“With the need to address such challenges as global water management, infectious disease control, agricultural engineering, and non-fossil fuel-based energy production, it will be critical that the next generation of workers in industry and the professions be prepared to tackle these problems with logical thinking and problem-solving skills in innovative and creative ways.”

New Issue of Narrative Works

PUBLISHED DATE: Tuesday, May 22, 2018
The latest issue of Narrative Works: Issues, Investigations, & Interventions, an e-journal publication of St. Thomas University’s Centre for Interdisciplinary Research on Narrative, is now available. 
 
The articles in the issue were contributed by scholars in the broad interdisciplinary and international field of narrative studies.

They include the text of the 2016 John McKendy Memorial Lecture, “Narratives of Human Trafficking: Ways of Seeing and Not Seeing the Real Survivors and Stories,” by Maria De Angelis, Senior Lecturer in the Social Justice Program at Leeds Beckett University in the United Kingdom. 
 
The issue also contains two book reviews by eminent narrative sociologist Arthur Frank (Emeritus, University of Calgary):
 
  • “Distributed Narrations of Illness.” Review of Patrick Anderson, Autobiography of a Disease. New York: Routledge, 2017; and Carsten Stage, Networked Cancer: Affect, Narrative and Measurement. Cham, Switzerland: Palgrave Macmillan, 2017.
  • Review of Ewan Fernie, Shakespeare for Freedom: Why the Plays Matter. Cambridge UK: Cambridge University Press, 2017.

“We sincerely appreciate Dr. Frank’s continuing contributions to Narrative Works,” says co-editor of the journal, Elizabeth McKim. 

Other articles and reviews include:
  •   “Becoming a Nurse: Stories of Vulnerability,” by Frode F. Jacobsen, Margrethe B. Søvik, and Oddgeir Synnes (VID Specialized University, Norway).
  •  “The Listening Guide: A Socio-Cultural Analysis of Arab Women Leaders' Stories,” by Tamar Shapira (Gordon Academic College, Haifa, Israel) and Khalid Arar (College for Academic Studies, Tel Aviv, Israel)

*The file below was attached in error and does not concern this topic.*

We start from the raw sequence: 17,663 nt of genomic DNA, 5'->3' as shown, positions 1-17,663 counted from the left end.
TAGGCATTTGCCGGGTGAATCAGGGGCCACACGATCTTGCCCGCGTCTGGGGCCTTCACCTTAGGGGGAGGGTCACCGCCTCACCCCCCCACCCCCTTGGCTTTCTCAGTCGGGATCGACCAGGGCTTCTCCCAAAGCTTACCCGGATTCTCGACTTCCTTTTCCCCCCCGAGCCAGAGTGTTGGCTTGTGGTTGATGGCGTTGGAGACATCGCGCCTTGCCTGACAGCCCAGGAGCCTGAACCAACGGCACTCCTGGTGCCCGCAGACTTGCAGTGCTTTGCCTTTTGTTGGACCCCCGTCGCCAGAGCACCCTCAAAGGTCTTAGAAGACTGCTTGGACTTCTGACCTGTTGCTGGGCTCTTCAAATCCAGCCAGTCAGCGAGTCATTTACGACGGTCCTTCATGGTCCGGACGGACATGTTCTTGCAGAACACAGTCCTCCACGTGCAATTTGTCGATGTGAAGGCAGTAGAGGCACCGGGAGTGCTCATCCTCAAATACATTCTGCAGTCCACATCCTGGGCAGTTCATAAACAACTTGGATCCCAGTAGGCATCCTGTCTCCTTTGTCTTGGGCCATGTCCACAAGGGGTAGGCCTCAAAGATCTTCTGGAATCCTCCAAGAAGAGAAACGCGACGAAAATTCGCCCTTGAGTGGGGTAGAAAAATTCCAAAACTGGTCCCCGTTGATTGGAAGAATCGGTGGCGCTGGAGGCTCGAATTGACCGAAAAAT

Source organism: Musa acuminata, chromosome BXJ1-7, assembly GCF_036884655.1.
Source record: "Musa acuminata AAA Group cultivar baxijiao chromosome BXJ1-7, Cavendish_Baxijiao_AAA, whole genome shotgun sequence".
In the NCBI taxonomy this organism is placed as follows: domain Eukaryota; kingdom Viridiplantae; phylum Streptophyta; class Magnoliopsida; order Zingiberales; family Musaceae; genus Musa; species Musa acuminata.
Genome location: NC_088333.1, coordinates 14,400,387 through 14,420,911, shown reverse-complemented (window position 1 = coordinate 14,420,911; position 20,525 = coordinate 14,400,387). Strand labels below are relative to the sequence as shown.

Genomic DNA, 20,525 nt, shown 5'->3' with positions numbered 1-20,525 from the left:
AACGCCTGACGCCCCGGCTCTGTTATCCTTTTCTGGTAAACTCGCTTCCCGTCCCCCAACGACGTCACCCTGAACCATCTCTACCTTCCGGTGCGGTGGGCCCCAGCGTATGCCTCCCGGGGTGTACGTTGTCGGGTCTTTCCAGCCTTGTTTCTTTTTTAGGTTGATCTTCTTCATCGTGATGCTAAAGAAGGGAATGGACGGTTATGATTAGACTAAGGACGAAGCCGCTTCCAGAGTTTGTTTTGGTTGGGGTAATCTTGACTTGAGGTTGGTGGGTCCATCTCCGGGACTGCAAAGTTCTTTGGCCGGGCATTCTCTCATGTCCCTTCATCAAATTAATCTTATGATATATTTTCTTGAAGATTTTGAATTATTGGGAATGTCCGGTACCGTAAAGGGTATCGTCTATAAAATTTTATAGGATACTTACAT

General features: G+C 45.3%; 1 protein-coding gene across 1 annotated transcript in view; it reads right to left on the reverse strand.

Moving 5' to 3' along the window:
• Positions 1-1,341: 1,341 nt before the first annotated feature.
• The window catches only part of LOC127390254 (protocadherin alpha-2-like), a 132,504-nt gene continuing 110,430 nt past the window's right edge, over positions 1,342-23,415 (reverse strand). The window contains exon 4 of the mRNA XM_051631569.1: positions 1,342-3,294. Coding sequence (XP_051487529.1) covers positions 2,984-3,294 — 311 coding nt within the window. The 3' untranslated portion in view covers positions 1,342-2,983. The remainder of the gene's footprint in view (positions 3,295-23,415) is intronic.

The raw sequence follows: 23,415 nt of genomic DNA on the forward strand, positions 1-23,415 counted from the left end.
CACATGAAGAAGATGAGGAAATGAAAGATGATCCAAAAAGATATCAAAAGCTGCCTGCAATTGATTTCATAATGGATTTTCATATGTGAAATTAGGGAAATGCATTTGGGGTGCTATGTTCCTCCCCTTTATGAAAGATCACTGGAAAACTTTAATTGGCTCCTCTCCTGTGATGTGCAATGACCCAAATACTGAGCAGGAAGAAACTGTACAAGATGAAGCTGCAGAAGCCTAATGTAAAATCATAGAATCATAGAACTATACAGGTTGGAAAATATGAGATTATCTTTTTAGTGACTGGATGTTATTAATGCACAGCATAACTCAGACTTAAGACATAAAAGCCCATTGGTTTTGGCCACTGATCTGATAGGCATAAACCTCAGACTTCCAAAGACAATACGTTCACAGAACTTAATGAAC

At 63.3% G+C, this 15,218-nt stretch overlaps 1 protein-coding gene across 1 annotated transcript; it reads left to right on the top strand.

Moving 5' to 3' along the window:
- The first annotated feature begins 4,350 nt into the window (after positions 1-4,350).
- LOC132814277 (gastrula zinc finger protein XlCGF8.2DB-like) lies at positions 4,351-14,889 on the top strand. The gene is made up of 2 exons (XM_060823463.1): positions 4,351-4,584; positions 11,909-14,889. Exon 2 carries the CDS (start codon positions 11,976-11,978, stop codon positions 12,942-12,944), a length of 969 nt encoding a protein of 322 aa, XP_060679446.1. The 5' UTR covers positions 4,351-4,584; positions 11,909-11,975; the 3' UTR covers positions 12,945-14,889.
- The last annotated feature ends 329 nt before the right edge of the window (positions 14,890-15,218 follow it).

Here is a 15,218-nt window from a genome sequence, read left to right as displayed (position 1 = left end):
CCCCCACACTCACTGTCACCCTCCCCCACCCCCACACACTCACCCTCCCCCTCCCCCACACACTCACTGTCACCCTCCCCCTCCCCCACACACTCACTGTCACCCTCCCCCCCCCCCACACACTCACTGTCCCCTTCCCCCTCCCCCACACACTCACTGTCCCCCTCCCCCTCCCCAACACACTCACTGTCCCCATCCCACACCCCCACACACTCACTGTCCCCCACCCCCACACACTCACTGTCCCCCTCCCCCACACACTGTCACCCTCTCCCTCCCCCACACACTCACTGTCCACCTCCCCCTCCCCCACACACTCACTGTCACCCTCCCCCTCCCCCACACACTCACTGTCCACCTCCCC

•  Review of Brian Schiff. A New Narrative for Psychology. New York: Oxford University Press, 2017, by Michael Murray (Keele University, Staffordshire, England).
 
Disciplines often represented in Narrative Works include, but are not limited to, psychology, sociology, anthropology, gerontology, literary studies, gender studies, cultural studies, religious studies, social work, education, healthcare, ethics, theology, and the arts.
 
The new issue is available at http://w3.stu.ca/stu/sites/cirn/current_issue.aspx.

Dr. Clive Baldwin, Centre for Interdisciplinary Research on Narrative Earn Funding from NBIF for Project on Narrative Care

PUBLISHED DATE: Monday, April 16, 2018
Dr. Clive Baldwin and the Centre for Interdisciplinary Research on Narrative have earned $50,000 of funding from the New Brunswick Innovation Foundation (NBIF) to develop a program on narrative care.
 
The research team, consisting of Dr. Baldwin, Canada Research Chair in Narrative Studies, Dr. Bill Randall (Gerontology), Dr. Gul Caliskan (Sociology), Dolores Furlong (UNB Nursing), Dr. Marcea Ingersoll (School of Education), and Dr. Matte Robinson (English), is working to develop a program that will bring proven benefits of narrative care—or life-story work—to health care providers.

Without the funding from the NBIF, Dr. Baldwin said this project wouldn’t be possible.

“Without this funding the project would not take place. We’re pleased that NBIF recognizes the innovative nature of narrative care, and are willing to support this endeavor,” he said.

Narrative care is an evolving concept and practice that focuses on storytelling to bring about improvements in health and well-being. Evidence shows that narrative-based interventions can reduce symptoms of depression and anxiety, and can reduce feelings of isolation, loneliness, and lack of meaning.

 “We are planning to develop a ‘train-the-trainer’ program, in which we will train individuals to facilitate narrative activities with older adults either individually or in groups,” Baldwin said.

“Through this approach we hope to develop capacity in narrative care, and to provide wider access to narrative care in the province.  We will also be adding to the evidence base for the effectiveness and usefulness of narrative in promoting well-being.”